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Cox v. Ann

United States District Court, District of Kansas

February 27, 2014

NICHOLAS A. COX, Plaintiff,
v.
ANN (LNU), et al., Defendants.

MEMORANDUM AND ORDER

Gerald L. Rushfelt, United States Magistrate Judge.

The Court has before it Defendant Correct Care Solutions, LLC’s Motion to Find Plaintiff in Contempt of Court (ECF 171). It asks the Court to hold Plaintiff in contempt for having violated the Protective Order (ECF 102) by filing eight protected documents in an action designated as 13CV4426 in the District Court of Johnson County, Kansas. Plaintiff has responded to the motion. Defendant Correct Care Solution has replied to the response. The Court grants the motion as follows:

Fed. R. Civ. P. 37(b)(2)(A)(vii) governs the motion. It provides that, as to a party who disobeys a discovery order, the Court may impose upon him a sanction to include the following: “. . . treating as contempt of court the failure to obey any order except an order to submit to a physical or mental examination.”

In furtherance of its motion, Defendant cites Paragraphs 13 and 17 of the Protective Order:

13. Protected Material produced in this litigation shall only be used for purposes of this litigation.
14. Any willful violation of the terms of this Protective Order may, in the discretion of the Court, be found to constitute a contempt of Court which may result in sanctions to be imposed by the Court.

Plaintiff concedes the violation. It involved his filing the eight documents in litigation pending in the Johnson County District Court. He characterizes his conduct as an “accidental mistake” and not an intentional violation. He states he sought to file the documents under seal in the state action and that the Clerk there did not comply with his request. He suggests that Defendant has not shown any resulting harm. He further represents he has moved in the action in state court to strike the documents from public record. Finally, Plaintiff apologizes to this Court and commits himself to “take further precautions” to avoid any future violation.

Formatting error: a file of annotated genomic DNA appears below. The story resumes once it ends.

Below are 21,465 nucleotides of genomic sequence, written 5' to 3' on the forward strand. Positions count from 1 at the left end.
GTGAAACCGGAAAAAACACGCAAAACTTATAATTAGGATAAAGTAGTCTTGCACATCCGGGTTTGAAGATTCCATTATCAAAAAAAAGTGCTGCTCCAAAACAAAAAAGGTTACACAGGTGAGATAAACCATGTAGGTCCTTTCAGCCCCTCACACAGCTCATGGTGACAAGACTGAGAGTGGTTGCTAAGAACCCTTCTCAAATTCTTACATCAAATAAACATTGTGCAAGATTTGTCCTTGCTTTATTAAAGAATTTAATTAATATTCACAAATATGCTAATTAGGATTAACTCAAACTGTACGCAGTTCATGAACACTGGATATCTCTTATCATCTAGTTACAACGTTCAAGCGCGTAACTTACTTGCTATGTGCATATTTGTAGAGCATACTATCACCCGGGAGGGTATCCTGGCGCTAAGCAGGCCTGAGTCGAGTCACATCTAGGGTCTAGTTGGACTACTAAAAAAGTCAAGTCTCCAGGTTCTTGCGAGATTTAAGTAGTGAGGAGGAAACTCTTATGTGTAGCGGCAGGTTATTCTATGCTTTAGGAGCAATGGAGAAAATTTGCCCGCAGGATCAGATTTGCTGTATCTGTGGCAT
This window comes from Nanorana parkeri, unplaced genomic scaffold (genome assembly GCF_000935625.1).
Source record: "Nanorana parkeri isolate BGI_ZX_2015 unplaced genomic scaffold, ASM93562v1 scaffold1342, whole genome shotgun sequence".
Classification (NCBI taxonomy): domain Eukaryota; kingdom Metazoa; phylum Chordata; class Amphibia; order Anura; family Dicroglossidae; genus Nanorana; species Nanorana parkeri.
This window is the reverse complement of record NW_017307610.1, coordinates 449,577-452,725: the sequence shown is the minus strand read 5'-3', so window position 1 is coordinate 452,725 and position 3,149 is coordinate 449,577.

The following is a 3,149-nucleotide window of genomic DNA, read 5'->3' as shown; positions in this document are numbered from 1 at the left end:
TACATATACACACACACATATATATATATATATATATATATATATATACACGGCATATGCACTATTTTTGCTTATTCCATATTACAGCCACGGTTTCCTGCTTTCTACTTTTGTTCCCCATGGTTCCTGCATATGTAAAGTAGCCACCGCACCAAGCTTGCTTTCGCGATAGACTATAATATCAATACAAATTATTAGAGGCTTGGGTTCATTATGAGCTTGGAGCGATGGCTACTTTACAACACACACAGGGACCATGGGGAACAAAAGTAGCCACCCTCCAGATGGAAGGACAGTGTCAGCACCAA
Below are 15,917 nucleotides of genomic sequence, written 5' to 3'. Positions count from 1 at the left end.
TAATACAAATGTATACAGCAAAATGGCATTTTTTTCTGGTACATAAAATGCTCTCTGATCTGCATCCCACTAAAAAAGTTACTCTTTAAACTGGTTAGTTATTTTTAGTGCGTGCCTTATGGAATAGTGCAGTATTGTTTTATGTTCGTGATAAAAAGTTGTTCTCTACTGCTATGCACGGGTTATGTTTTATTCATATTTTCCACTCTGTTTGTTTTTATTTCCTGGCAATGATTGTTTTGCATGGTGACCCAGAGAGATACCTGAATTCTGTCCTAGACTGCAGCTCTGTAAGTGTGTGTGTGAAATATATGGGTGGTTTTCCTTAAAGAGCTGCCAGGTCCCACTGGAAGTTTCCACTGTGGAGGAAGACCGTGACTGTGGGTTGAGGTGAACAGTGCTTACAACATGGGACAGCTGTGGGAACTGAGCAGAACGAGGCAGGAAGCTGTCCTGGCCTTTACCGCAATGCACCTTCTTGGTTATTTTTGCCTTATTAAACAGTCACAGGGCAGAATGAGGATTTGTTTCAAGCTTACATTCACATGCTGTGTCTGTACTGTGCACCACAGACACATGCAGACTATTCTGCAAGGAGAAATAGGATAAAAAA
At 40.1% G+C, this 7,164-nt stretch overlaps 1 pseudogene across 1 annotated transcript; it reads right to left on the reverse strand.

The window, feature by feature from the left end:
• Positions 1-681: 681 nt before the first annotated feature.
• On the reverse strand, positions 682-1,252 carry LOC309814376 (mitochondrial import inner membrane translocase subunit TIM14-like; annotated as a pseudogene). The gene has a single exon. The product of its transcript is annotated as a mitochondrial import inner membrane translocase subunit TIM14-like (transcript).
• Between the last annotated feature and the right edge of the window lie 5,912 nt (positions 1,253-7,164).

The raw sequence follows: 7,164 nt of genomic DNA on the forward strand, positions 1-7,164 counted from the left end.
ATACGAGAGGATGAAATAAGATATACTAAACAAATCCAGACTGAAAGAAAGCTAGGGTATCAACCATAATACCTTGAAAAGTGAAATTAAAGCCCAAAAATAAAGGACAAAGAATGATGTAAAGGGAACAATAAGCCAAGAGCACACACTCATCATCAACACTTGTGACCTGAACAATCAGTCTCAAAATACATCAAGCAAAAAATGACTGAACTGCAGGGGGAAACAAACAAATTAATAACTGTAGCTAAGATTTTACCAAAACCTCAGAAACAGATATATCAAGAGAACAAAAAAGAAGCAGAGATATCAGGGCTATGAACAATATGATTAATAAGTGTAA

In reply, Defendant Correct Care Solutions, LLC emphasizes it filed the motion, in order to prevent any future, improper use of the protected material. It did not seek to get Plaintiff in trouble, but rather brought its motion as a preventive measure against any continued or future violation of the Protective Order. Defendant asks for no specific sanction. It simply defers to the discretion of the Court.

Plaintiff proceeds pro se. The Court has denied his requests for appointment of counsel. That does not excuse him for having violated the protective order. But it does serve as a mitigating circumstance. Plaintiff has acknowledged the violation as a mistake and has extended his apology. He says he will not repeat the misconduct. He has sought to reduce any resulting damage.

To its credit, Defendant Correct Care Solutions, LLC, acknowledges the minimal impact of the violation. It also has an interest in upholding the effectiveness of the Protective Order to preserve the confidentiality of its protected documents. It seeks no specific punishment for the violation, only what is appropriate to avoid further violation.

Defendant has shown the violation. Plaintiff admits it. The Court accepts his apology. It also recognizes the legitimate concern for parties to use care to obey the orders of any court and specifically including this Court. The Court grants the motion to find Plaintiff in contempt for having violated the Protective Order. It finds that Plaintiff failed to obey the Protective Order, by filing in litigation pending in Johnson County District Court documents that had been designated for use only in this litigation. For its sanction the Court admonishes Plaintiff to use due care and to refrain from any further use of documents protected by the Protective Order, except for use in the instant case. The Court finds that under the circumstances described by the parties and the Court, an award of expenses under Rule 37 would be unjust.

IT IS SO ORDERED.


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